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In the physics of coupled oscillators, antiresonance, by analogy with resonance, is a pronounced minimum in the amplitude of one oscillator at a particular frequency, accompanied by a large shift in its oscillation phase. Such frequencies are known as the system's antiresonant frequencies, and at these frequencies the oscillation amplitude can drop to almost zero. Antiresonances are caused by destructive interference, for example between an external driving force and interaction with another oscillator.

Antiresonances can occur in all types of coupled oscillator systems, including mechanical, acoustic, electromagnetic and quantum systems. They have important applications in the characterization of complex coupled systems.

Antiresonance in coupled oscillatorsEdit

Steady-state amplitude and phase of two coupled harmonic oscillators as a function of frequency.

The simplest system in which antiresonance arises is a system of coupled harmonic oscillators, for example pendula or RLC circuits.

Consider two harmonic oscillators coupled together with strength   and with one oscillator driven by an oscillating external force  . The situation is described by the coupled ordinary differential equations


where the   represent the resonance frequencies of the two oscillators and the   their damping rates. Changing variables to the complex parameters  ,   allows us to write these as first-order equations:


We transform to a frame rotating at the driving frequency  , yielding


where we have introduced the detunings   between the drive and the oscillators' resonance frequencies. Finally, we make a rotating wave approximation, neglecting the fast counter-rotating terms proportional to  , which average to zero over the timescales we are interested in (this approximation assumes that  , which is reasonable for small frequency ranges around the resonances). Thus we obtain:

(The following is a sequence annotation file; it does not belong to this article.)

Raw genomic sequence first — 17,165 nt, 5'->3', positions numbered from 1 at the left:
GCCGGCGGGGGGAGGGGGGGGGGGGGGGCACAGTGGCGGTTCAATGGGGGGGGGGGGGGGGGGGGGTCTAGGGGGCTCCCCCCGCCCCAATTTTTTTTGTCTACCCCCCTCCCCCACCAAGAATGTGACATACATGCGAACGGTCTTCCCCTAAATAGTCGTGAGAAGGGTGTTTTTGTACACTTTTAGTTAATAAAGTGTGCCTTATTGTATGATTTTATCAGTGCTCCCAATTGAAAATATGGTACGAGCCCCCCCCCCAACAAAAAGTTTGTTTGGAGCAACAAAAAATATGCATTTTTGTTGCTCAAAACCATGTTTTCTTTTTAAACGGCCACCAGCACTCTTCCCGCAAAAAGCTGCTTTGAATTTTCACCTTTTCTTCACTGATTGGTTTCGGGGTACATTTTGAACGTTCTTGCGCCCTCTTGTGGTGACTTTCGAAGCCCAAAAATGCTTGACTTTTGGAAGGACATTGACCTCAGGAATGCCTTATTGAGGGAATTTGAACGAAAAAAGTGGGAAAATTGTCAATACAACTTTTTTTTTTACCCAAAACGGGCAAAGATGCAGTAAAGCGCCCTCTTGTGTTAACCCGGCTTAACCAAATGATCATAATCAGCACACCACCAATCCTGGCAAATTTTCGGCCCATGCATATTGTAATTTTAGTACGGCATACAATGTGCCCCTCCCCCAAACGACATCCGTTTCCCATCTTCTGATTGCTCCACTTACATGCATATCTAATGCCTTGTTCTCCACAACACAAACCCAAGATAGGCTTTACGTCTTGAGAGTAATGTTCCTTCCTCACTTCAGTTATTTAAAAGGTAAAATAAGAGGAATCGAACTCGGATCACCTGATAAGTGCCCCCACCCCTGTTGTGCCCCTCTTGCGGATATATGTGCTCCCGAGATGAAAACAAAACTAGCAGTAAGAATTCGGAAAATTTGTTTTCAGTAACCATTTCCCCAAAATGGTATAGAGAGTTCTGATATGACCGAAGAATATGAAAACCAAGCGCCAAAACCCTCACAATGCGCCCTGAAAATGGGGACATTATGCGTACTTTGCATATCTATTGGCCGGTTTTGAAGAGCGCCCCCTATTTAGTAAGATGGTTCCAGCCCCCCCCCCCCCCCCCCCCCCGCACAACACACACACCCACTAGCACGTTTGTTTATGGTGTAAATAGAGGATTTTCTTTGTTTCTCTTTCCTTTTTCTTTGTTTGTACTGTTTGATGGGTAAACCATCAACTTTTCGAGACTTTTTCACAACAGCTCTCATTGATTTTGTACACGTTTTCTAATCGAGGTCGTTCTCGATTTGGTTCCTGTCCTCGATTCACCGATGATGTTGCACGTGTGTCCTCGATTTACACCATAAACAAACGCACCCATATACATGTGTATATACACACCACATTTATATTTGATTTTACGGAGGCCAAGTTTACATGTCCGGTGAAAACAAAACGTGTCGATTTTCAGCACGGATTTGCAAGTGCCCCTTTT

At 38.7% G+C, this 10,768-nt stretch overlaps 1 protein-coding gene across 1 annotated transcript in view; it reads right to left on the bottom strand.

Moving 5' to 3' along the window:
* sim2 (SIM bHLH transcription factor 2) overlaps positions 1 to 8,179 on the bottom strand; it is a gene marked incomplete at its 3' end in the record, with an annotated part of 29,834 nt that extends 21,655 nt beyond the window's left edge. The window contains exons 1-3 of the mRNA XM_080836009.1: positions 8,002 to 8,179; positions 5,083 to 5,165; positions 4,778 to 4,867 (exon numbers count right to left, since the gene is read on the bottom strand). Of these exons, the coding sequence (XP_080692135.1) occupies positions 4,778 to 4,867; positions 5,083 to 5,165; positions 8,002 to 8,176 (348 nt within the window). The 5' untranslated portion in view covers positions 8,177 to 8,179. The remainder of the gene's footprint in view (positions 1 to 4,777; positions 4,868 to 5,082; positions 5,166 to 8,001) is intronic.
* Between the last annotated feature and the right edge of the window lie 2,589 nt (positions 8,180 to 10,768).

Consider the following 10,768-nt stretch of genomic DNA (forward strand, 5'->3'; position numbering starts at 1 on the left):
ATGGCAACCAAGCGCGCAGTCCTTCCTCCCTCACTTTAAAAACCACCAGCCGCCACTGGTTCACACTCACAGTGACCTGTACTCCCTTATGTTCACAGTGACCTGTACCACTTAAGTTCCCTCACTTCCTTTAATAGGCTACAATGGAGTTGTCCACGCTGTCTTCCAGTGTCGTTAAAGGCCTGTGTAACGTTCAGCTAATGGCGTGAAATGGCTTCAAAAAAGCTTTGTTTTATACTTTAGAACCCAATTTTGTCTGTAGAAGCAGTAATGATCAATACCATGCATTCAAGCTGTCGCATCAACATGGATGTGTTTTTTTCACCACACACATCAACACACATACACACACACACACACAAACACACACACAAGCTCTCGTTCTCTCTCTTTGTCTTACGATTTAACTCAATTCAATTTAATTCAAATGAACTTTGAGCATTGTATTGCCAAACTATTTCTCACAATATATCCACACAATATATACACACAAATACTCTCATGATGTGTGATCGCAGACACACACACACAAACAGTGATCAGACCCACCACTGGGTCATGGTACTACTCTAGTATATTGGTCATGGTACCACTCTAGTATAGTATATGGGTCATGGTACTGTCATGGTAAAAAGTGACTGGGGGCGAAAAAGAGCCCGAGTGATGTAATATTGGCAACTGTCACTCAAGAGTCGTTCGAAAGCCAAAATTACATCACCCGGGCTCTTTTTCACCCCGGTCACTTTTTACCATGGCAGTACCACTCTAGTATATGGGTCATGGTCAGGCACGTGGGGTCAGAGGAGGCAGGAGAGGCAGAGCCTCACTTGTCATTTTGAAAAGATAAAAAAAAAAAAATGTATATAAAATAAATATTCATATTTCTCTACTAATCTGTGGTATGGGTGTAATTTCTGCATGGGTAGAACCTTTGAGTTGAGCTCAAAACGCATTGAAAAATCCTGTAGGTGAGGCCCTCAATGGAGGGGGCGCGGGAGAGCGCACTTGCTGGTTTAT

Without damping, driving or coupling, the solutions to these equations are  , which represent a rotation in the complex   plane with angular frequency  .

The steady-state solution can be found by setting  , which gives:


Examining these steady state solutions as a function of driving frequency, it is evident that both oscillators display resonances (peaks in amplitude accompanied by positive phase shifts) at the two normal mode frequencies. In addition, the driven oscillator displays a pronounced dip in amplitude between the normal modes which is accompanied by a negative phase shift. This is the antiresonance. Note that there is no antiresonance in the undriven oscillator's spectrum; although its amplitude has a minimum between the normal modes, there is no pronounced dip or negative phase shift.

Interpretation as destructive interferenceEdit

Animation showing time evolution to the antiresonant steady-state of two coupled pendula. The red arrow represents a driving force acting on the left pendulum.

The reduced oscillation amplitude at an antiresonance can be regarded as due to destructive interference or cancellation of forces acting on the oscillator.

In the above example, at the antiresonance frequency the external driving force   acting on oscillator 1 cancels the force acting via the coupling to oscillator 2, causing oscillator 1 to remain almost stationary.

Complex coupled systemsEdit

Example frequency-response function of a dynamical system with several degrees of freedom, showing distinct resonance-antiresonance behavior in both amplitude and phase.

The frequency response function (FRF) of any linear dynamic system composed of many coupled components will in general display distinctive resonance-antiresonance behavior when driven.[1]